The Veil are a majestic, complex and interesting band. While their music could easily be described as post-rock, there's trace elements of sludge, doom, black and post-metal, along with post-punk woven throughout their most recent album, Impermanence. It's impressive and fairly ambitious to throw so many styles together - yet what makes The Veil an act worth the listen is the sheer ease with which they pull this feat off. The end result - moody, tense music with some of the best craftsmanship you'll find in Australia.
The Veil join Germ and Alcest on support for their show at Sydney's Manning Bar on Thursday, April 27. LIFE IS NOISE had a chat to guitarist, vocalist and bassist Che DeBoehmler as part of our Two Minutes With... series.
What are five words you’d use to describe your band?
A friend of ours once described the music as “crushing with clean”, so maybe we'll just go with those three words.
What’s been going on in the world of The Veil?
After the Impermanence album came out, we played some memorable shows, had some downtime, and went through a few changes in the band. A new member, Ben Rumble, joined on bass just after the album was completed, and last year we said goodbye to a very long serving member, guitarist Wayne McIntyre. Since then we've settled into a four piece lineup for now, and we've been working on a batch of new songs that feel like a distillation of and a step up from what we've done before.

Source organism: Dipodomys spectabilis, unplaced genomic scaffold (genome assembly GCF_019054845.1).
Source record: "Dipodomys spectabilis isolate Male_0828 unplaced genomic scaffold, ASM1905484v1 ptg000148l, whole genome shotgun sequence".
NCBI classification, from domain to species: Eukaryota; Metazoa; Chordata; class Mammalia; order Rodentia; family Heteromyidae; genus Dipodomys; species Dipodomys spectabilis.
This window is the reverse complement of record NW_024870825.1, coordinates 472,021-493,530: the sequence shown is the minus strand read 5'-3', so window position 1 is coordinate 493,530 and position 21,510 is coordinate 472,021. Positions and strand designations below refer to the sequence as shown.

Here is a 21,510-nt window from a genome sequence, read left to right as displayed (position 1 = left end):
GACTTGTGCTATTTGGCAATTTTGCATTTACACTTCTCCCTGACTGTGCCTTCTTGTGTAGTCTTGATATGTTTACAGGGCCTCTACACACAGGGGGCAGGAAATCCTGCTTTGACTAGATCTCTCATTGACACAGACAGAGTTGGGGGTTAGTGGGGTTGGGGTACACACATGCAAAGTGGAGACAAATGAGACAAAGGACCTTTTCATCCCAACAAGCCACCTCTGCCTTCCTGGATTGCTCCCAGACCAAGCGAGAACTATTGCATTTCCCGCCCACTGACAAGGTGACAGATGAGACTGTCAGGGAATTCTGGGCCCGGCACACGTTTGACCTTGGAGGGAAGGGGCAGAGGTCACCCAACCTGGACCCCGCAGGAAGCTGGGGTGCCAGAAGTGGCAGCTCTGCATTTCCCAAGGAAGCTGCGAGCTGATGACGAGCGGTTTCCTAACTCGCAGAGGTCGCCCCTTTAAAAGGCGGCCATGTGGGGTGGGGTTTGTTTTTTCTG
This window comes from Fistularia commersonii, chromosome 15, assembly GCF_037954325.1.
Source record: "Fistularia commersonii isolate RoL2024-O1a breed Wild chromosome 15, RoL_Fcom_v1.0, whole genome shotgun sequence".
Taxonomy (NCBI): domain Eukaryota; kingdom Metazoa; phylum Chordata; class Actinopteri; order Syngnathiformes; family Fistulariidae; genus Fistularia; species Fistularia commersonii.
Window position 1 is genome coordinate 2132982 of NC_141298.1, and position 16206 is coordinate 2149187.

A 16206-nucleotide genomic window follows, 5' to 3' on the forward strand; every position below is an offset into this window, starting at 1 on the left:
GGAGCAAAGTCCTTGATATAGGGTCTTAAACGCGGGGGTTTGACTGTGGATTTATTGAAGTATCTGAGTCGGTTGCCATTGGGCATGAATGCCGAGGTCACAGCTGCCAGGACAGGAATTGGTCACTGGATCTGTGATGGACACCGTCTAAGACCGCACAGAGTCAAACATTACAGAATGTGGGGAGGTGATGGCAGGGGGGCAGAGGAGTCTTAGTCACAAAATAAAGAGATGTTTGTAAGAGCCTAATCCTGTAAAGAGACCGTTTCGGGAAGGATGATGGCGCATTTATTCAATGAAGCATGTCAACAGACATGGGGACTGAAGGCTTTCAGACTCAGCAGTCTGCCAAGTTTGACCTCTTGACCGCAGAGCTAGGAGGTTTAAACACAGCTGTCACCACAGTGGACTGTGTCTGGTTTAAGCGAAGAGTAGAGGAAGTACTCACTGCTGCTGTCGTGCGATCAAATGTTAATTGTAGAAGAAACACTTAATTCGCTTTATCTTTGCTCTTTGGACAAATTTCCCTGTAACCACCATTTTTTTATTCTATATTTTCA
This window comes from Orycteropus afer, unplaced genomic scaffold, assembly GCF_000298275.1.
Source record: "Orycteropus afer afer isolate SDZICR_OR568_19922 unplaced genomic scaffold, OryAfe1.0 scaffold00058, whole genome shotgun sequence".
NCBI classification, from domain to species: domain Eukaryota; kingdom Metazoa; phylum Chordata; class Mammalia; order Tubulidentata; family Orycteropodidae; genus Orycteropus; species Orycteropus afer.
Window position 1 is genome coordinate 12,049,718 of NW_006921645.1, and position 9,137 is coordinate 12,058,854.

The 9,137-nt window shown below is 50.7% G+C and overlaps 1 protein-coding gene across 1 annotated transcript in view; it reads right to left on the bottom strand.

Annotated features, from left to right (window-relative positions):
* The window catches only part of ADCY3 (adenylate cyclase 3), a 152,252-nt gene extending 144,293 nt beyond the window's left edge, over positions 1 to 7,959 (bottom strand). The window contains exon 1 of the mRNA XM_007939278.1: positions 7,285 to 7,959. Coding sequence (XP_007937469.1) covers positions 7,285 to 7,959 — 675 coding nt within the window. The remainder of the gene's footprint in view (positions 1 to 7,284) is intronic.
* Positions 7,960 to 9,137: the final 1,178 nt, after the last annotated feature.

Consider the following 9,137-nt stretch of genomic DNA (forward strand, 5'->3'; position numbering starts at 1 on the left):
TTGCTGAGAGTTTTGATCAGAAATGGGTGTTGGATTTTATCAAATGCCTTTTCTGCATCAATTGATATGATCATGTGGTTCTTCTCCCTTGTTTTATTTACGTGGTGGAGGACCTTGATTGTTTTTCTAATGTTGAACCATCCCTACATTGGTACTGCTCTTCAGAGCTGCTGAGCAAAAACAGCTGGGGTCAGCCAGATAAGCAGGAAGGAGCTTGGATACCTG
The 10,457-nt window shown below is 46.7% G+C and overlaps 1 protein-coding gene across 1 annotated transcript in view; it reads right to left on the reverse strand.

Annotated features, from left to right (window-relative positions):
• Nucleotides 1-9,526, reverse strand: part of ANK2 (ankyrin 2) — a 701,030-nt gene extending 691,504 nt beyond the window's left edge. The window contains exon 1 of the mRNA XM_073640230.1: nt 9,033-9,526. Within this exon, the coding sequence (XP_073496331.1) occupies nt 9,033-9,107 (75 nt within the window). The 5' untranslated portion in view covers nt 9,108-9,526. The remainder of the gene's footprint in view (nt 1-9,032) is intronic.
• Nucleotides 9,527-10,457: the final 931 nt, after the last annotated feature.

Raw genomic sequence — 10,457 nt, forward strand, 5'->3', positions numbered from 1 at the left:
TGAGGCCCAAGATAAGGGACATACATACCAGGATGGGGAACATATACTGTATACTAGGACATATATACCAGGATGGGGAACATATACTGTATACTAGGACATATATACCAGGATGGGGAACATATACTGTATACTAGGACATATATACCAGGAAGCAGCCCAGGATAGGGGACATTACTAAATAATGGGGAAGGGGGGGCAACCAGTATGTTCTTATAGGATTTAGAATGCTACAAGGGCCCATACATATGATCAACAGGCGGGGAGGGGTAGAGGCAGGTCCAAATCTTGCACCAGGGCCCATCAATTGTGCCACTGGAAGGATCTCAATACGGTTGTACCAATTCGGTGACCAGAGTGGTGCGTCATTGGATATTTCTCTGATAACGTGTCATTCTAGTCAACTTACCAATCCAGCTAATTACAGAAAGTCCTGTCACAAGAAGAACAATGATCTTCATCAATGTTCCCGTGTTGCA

Quickly tell us about an album that’s shaped the band in one way or another.
It's not necessarily the single most important album to the band, and there's plenty of other formative albums we could name, but Disintegration by The Cure is a big one. The elements they're mostly known for - carefully layered guitar and keyboard parts, driving basslines, hypnotic drums and Robert Smith's vocals - are all particularly strong in this material, and there's a real commitment to making the songs feel like a cohesive album. It's disciplined but inspired.
If you could open for any Australian or New Zealand based artist, who would it be and why? Feel free to choose acts that no longer exist.
This might stretch the rules of the question, but either Nick Cave & The Bad Seeds in the mid to late 1980s, or Dead Can Dance. Both bands have had an influence on what we do, and it would be exciting but probably quite bizarre to share a stage and see what their audiences might think of us.
You're supporting Alcest on their upcoming tour. Has the band affected you in any way?
We've been fans of Alcest since their first album Souvenirs d'un autre monde. The fact that their music seemed to exist in its own world outside of what was happening in metal at the time was very appealing/inspiring.
What’s the best compliment you’ve received at a show? What’s the weirdest?
The weirdest was probably at our first show, when an audience member shouted out “I bet your mother's glad she didn't have an abortion!”. We can only assume that's a compliment.